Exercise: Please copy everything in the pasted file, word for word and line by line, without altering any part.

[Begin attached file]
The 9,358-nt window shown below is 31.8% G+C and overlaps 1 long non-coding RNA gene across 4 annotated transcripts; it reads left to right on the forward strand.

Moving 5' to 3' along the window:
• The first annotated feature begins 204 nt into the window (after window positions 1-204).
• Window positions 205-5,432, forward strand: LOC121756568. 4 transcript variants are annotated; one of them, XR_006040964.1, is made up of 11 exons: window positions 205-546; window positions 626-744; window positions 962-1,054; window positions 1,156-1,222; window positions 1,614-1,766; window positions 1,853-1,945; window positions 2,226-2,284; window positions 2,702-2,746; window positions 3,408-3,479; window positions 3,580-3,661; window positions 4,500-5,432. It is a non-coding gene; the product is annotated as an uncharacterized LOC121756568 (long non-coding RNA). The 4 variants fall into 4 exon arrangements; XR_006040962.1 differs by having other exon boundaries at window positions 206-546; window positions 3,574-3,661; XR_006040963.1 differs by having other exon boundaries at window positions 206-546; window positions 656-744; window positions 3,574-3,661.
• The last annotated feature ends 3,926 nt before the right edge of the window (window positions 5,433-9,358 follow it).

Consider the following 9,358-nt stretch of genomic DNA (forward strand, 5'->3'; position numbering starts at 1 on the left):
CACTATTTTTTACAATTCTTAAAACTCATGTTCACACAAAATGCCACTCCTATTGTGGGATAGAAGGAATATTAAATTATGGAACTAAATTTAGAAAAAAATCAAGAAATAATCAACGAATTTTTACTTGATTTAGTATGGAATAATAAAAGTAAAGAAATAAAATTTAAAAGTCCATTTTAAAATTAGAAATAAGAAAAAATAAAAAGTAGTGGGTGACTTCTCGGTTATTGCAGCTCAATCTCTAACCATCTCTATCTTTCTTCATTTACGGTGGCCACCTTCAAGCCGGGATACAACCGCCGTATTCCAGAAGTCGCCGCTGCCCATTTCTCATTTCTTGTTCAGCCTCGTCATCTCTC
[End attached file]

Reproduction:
The 9,358-nt window shown below is 31.8% G+C and overlaps 1 long non-coding RNA gene across 4 annotated transcripts; it reads left to right on the forward strand.

Moving 5' to 3' along the window:
• The first annotated feature begins 204 nt into the window (after window positions 1-204).
• Window positions 205-5,432, forward strand: LOC121756568. 4 transcript variants are annotated; one of them, XR_006040964.1, is made up of 11 exons: window positions 205-546; window positions 626-744; window positions 962-1,054; window positions 1,156-1,222; window positions 1,614-1,766; window positions 1,853-1,945; window positions 2,226-2,284; window positions 2,702-2,746; window positions 3,408-3,479; window positions 3,580-3,661; window positions 4,500-5,432. It is a non-coding gene; the product is annotated as an uncharacterized LOC121756568 (long non-coding RNA). The 4 variants fall into 4 exon arrangements; XR_006040962.1 differs by having other exon boundaries at window positions 206-546; window positions 3,574-3,661; XR_006040963.1 differs by having other exon boundaries at window positions 206-546; window positions 656-744; window positions 3,574-3,661.
• The last annotated feature ends 3,926 nt before the right edge of the window (window positions 5,433-9,358 follow it).

Consider the following 9,358-nt stretch of genomic DNA (forward strand, 5'->3'; position numbering starts at 1 on the left):
CACTATTTTTTACAATTCTTAAAACTCATGTTCACACAAAATGCCACTCCTATTGTGGGATAGAAGGAATATTAAATTATGGAACTAAATTTAGAAAAAAATCAAGAAATAATCAACGAATTTTTACTTGATTTAGTATGGAATAATAAAAGTAAAGAAATAAAATTTAAAAGTCCATTTTAAAATTAGAAATAAGAAAAAATAAAAAGTAGTGGGTGACTTCTCGGTTATTGCAGCTCAATCTCTAACCATCTCTATCTTTCTTCATTTACGGTGGCCACCTTCAAGCCGGGATACAACCGCCGTATTCCAGAAGTCGCCGCTGCCCATTTCTCATTTCTTGTTCAGCCTCGTCATCTCTC